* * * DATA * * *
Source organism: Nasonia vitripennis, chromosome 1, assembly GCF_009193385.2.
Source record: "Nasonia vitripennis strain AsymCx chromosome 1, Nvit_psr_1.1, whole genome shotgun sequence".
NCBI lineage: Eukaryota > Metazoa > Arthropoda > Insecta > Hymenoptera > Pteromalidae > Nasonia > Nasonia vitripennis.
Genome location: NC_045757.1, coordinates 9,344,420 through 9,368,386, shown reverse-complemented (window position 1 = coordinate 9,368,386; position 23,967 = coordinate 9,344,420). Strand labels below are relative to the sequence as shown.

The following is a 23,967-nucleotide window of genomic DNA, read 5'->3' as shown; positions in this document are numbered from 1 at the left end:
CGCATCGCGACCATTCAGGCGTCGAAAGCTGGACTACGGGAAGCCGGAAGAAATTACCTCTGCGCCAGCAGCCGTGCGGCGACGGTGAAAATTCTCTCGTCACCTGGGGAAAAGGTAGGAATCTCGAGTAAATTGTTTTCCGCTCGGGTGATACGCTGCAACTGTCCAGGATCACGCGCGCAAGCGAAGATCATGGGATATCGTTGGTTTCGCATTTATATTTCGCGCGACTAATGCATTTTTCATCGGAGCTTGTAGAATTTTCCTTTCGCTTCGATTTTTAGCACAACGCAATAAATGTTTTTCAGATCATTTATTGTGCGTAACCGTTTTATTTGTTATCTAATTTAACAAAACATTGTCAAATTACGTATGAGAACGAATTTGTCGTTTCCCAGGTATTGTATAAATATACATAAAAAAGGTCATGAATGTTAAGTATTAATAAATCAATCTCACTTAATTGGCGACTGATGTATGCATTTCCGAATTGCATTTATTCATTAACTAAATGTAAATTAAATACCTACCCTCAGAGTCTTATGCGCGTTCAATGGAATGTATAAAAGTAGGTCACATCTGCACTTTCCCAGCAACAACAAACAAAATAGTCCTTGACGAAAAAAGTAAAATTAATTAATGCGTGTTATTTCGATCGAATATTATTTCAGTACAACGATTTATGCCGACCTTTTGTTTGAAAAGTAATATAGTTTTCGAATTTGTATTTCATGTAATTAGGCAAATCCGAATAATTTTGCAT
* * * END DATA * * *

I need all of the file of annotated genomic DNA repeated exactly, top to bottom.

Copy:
Source organism: Nasonia vitripennis, chromosome 1, assembly GCF_009193385.2.
Source record: "Nasonia vitripennis strain AsymCx chromosome 1, Nvit_psr_1.1, whole genome shotgun sequence".
NCBI lineage: Eukaryota > Metazoa > Arthropoda > Insecta > Hymenoptera > Pteromalidae > Nasonia > Nasonia vitripennis.
Genome location: NC_045757.1, coordinates 9,344,420 through 9,368,386, shown reverse-complemented (window position 1 = coordinate 9,368,386; position 23,967 = coordinate 9,344,420). Strand labels below are relative to the sequence as shown.

The following is a 23,967-nucleotide window of genomic DNA, read 5'->3' as shown; positions in this document are numbered from 1 at the left end:
CGCATCGCGACCATTCAGGCGTCGAAAGCTGGACTACGGGAAGCCGGAAGAAATTACCTCTGCGCCAGCAGCCGTGCGGCGACGGTGAAAATTCTCTCGTCACCTGGGGAAAAGGTAGGAATCTCGAGTAAATTGTTTTCCGCTCGGGTGATACGCTGCAACTGTCCAGGATCACGCGCGCAAGCGAAGATCATGGGATATCGTTGGTTTCGCATTTATATTTCGCGCGACTAATGCATTTTTCATCGGAGCTTGTAGAATTTTCCTTTCGCTTCGATTTTTAGCACAACGCAATAAATGTTTTTCAGATCATTTATTGTGCGTAACCGTTTTATTTGTTATCTAATTTAACAAAACATTGTCAAATTACGTATGAGAACGAATTTGTCGTTTCCCAGGTATTGTATAAATATACATAAAAAAGGTCATGAATGTTAAGTATTAATAAATCAATCTCACTTAATTGGCGACTGATGTATGCATTTCCGAATTGCATTTATTCATTAACTAAATGTAAATTAAATACCTACCCTCAGAGTCTTATGCGCGTTCAATGGAATGTATAAAAGTAGGTCACATCTGCACTTTCCCAGCAACAACAAACAAAATAGTCCTTGACGAAAAAAGTAAAATTAATTAATGCGTGTTATTTCGATCGAATATTATTTCAGTACAACGATTTATGCCGACCTTTTGTTTGAAAAGTAATATAGTTTTCGAATTTGTATTTCATGTAATTAGGCAAATCCGAATAATTTTGCAT